seem to get their sons into reading and enjoying books for pleasure.
early childhood as well.
indulging his interest in video games. We got him his first starter game console
in first or second grade and between that, and online games, it was a wrap.
he couldn’t play games. He’d bug us when we were out to hurry and go home so he
could get his Xbox fix. His grades and interest in school slipped. It got out of hand.
|Suzanne Collins “The Underland Chronicles” |
are great for boys
our other two kids of not playing video games or watching TV during the school
week. It was a tough transition, and
they all put up much resistance but it worked to wean our son off the video
know kids who read regularly have a higher vocabulary, do better at composition
and reading comprehension exams and generally fare better in standardized
of Sci-Fi and fantasy series and his nose is constantly in a book.
summer reading a book that featured a boy our son’s age that had similar
awkwardness and was equally shy: “The Liberation of Gabriel King” by K.L. Going. He could relate to the main character which was a kid during
desegregation 70’s who was socially awkward but had to endure middle school. He
got through it with his best buddy, a little black girl integrated into his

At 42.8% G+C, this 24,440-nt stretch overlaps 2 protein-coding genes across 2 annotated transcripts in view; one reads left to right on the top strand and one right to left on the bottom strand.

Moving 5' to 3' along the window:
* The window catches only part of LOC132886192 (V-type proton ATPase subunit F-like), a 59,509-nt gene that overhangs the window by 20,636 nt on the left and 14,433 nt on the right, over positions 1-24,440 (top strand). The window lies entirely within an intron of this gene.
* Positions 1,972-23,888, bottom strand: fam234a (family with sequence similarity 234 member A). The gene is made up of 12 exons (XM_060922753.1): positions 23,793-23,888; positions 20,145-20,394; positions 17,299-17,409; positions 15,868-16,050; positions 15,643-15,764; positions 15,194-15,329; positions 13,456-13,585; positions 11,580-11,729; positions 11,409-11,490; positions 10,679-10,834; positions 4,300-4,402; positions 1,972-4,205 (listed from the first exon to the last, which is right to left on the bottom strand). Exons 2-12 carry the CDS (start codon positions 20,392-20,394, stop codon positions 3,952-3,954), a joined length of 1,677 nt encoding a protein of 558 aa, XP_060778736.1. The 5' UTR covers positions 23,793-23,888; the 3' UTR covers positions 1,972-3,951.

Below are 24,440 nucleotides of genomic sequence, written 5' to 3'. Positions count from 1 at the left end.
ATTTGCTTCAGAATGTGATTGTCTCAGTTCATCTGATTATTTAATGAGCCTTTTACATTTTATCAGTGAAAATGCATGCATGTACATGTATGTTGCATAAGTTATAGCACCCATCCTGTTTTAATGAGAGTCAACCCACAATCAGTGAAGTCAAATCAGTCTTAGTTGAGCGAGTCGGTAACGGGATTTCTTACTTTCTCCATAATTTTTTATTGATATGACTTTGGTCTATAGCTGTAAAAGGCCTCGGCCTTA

school. Their ups and downs and school
yard antics entertained our kid and he could relate to the characters. He read
the book even when not asked.
other parents about “Mrs. Frisby and theRats of NIMH”, another book Peter Nimble and His Fantastic Eyes by Jonathan Auxier was about an 11-year old blind thief.
at Barnes and Nobles to try Jeanne DuPrau’s “Book of Ember” series, which featured an 11 year old girl as the
protagonist. Our son was in the 5th grade then and 10-years old. Again, the relatable main character was the trick! It was also a little longer than The Wicket series but still under 500 pages each, about 350.
By then, the “Hunger
Games” series was hot and all the rage. We gave him that book but he couldn’t get into it so we tried another Suzanne
Collins series where a boy was the protagonist, Gregor. That worked!
really enjoyed “The Underland Chronicles”
and quickly got through it thru the summer before his 6th grade year.
characters with ensemble support characters were the trick and thus quickly and
easily introduced Rick Riordan to
he’s going through the 3-book series in Riordan’s “The Heroes of Olympus” and each of those are about 500 pages each!
You can go with the books and series we used or ask your local or school librarian or local book store clerk for suggestions. But certainly test out various books until you get the right one. Definitely do some trial and error.
the book on tape versions and listen on the way to school or during long trips.
Then cut him off and tell him to find out what happened next, he’ll have to
read the book version himself.
parents. It works out in the end if you don’t give up.
1. Go with a book where the main character is a boy
2. Adventure series are great way to go as are sci-fi or fantasy adventures
3. Start with shorter series with large lettering and short chapters and gradually move up to books with more pages.
4. Get recommendations from librarians, book clerks and online reviews by other parents and readers, especially if the review is coming from a kid himself.
5. Don’t give up. Keep introducing different books until you figure out a series or topic he can get into and want to follow up on.